Word Vomit

I wrote this post last week but didn’t post it. Honestly, I chickened out. For all the honesty I have brought to my blog, this is one of many posts I decided to discard. However, I decided to suck it up and post it. So here it is in all of its glory…..

I learned a valuable lesson last night on accident. If you have been following my blog you may have assumed that I am only filled with sweet sentiments towards my bride and I always say the right thing at the right time. I thank you for your perception,  but it is wrong. Sadly, I have a greater habit of voracious word vomit with her.

Andrea is the only person in my life where I have no filter. I am not worried about Andrea leaving me. I am not worried about her not liking me. I am not worried about her belittling me because I have a poor or misguided view on a subject. On most occasions, it is very nice to have that kind of freedom. The problem is, this has allowed me the opportunity to work out my thoughts and feelings in an uncontrolled environment.

Case in point, last night during dinner I was rambling on and on about all the social commentary of the day. I refuse to get into discussions on social media because I personally think they are fruitless. So, I tend to say to my bride the things I would normally add to someone else’s feed. My wife, being intelligent, tends to banter back with me. Sometimes we raise tone with each other, other times we agree to disagree, but most of the time we are in complete agreement. Or rather, she proves she is right and I am wrong.

My chosen flavor of the evening was all the hullabaloo over the Golden Globes. I have seen all over Facebook and other social media platforms the outrage or admiration over Meryl Streep’s acceptance speech. More specifically her commentary on our future POTUS’s words, actions & poor character. I personally found her comments to be well spoken and poetic. While I personally would not choose to accept such a prestigious award in that manner, I admire her for her willingness to take a stand for what she believes. Most importantly, I was impressed with her ability to do it in an intellectually stimulating and well thought out manner.

My issue was with the seemingly double standard being blatantly carried out in the commentary on social media. It seems that we find it okay to questions one man’s cruelty by responding with cruelty. In one breathe we hate the language and gestures he uses to mock a man with a physical disability, but express our anger by mocking him instead. That concept doesn’t make sense to me. If we return evil for evil are we not any better ourselves?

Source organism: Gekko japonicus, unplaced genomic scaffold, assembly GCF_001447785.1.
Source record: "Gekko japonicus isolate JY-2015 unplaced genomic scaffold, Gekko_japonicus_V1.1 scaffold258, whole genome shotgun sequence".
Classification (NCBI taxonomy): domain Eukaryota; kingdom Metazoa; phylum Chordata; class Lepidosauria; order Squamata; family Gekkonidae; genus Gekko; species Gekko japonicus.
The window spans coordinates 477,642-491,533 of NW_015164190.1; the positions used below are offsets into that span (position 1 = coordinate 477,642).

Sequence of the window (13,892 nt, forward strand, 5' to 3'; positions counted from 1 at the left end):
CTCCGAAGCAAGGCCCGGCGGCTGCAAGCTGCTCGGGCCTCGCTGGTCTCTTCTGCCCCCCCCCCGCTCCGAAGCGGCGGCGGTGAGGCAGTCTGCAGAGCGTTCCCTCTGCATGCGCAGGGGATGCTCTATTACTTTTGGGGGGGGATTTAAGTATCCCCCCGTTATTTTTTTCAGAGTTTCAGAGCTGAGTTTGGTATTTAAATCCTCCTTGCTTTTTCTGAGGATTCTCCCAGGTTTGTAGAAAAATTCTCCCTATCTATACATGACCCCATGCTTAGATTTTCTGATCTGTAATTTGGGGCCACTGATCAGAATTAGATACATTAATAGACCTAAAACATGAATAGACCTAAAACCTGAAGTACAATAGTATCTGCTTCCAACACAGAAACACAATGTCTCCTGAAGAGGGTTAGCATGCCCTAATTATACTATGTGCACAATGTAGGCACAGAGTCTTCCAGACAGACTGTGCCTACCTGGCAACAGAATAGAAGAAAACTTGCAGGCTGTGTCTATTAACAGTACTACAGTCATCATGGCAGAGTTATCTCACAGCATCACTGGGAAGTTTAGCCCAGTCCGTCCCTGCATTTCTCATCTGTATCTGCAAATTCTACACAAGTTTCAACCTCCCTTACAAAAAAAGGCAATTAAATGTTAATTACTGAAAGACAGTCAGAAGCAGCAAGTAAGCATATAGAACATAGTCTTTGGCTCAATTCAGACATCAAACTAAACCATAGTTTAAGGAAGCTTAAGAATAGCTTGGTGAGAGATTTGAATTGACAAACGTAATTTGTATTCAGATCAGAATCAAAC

In trying to work out how I feel about this whole situation I stated that it seems like if you are in the public eye, whether through visual media or the written word, and you make brash statements about an individual such as our illustrious POTUS, you kind of welcome his brash and arrogant responses. I don’t know how one can be sheltered from the mocking tone of someone like Trump. I completely disagree with his language and presentation. He could learn a lot from Meryl. However, doesn’t he have the right to respond?

I said this in a very poor way to my bride. She very strongly disagreed. She reminded me that he is the President-Elect. The way he holds himself should be above that of the common citizen. I heard her. I agreed with her. But for fun, I wanted to debate her. So, I inserted some very mucky, irritating and veracious word vomit. I didn’t believe the vomit, but I wanted to sharpen our minds. Instead, I hurt my wife’s heart.

As I rambled on I saw what I thought was anger. It wasn’t anger. It was pain.  As I raised my hands and elevated my voice to make a point about something I didn’t believe in, I saw deep red penetrating from her pupils. Suddenly I saw wet streams begin to fall from her face as she stood in front on me. Then, like and idiot I asked, “Why are you so mad at me?”

Her response was razor wire. She said, “That man (POTUS) only finds beautiful what he deems to be so and will cut down anyone else. If he saw me. If saw the scars across my chest and my lack of breast he would find me ugly. How can you defend a man like that!” Then she slammed the door as she left to take Eli to Taekwondo.

I was left in a silent house. I never meant to make the conversation personal. I never stopped for a moment and considered how much his words, actions, and deeds over the past few months have affected my wife. I was simply trying to have fun being snarky, and instead, I made her believe for a moment that I approved of his misogyny.

For the record, I don’t. However, I learned last night how deep the pain my wife feels about her body. My words of affirmation and continual praise of her beauty can sometimes fall short when a man in power waves his hands in the air. To her, she is one who could be mocked. There should be anger and outrage towards someone with such great authority who would use his power to belittle someone for something they can’t change. POTUS can work on his misogyny, Andrea can’t remove the scars.

I never realized how personal it was to her as a female and as a person battling breast cancer to see and hear his actions. Last night I learned how truly personal Politics can be. As I stood in the house by myself I was reminded of what Meryl Streep said in her acceptance speech, “And this instinct to humiliate, when it’s modeled by someone in the public platform, by someone powerful, it filters down into everybody’s life, because it kind of gives permission for other people to do the same thing. Disrespect invites disrespect. Violence incites violence. When the powerful use their position to bully others, we all lose.

In truth, I lost last night. I tried to pick her brain and went too far. In doing so I picked the side of the bully. I didn’t mean to, but I did. For that, I am sorry. I spent the evening reminding my wife I was just bantering for fun. However, she taught me that some things are not defendable. As always, she gave me grace and forgiveness. Maybe next time I spar with her mentally I can pick the right side of the argument, or at least take the time to think before I word vomit all over her heart.

So I got a tattoo…

img_0992I have never been a tattoo guy. I have been asked a lot if I ever wanted one. The answer was always the same, “No, not really.” I always told people If I  got one, I would wake up the next morning,  hate it, and want it changed. However, I always added that I would only get a tattoo if something monumental happened in my life. And then my bride got cancer.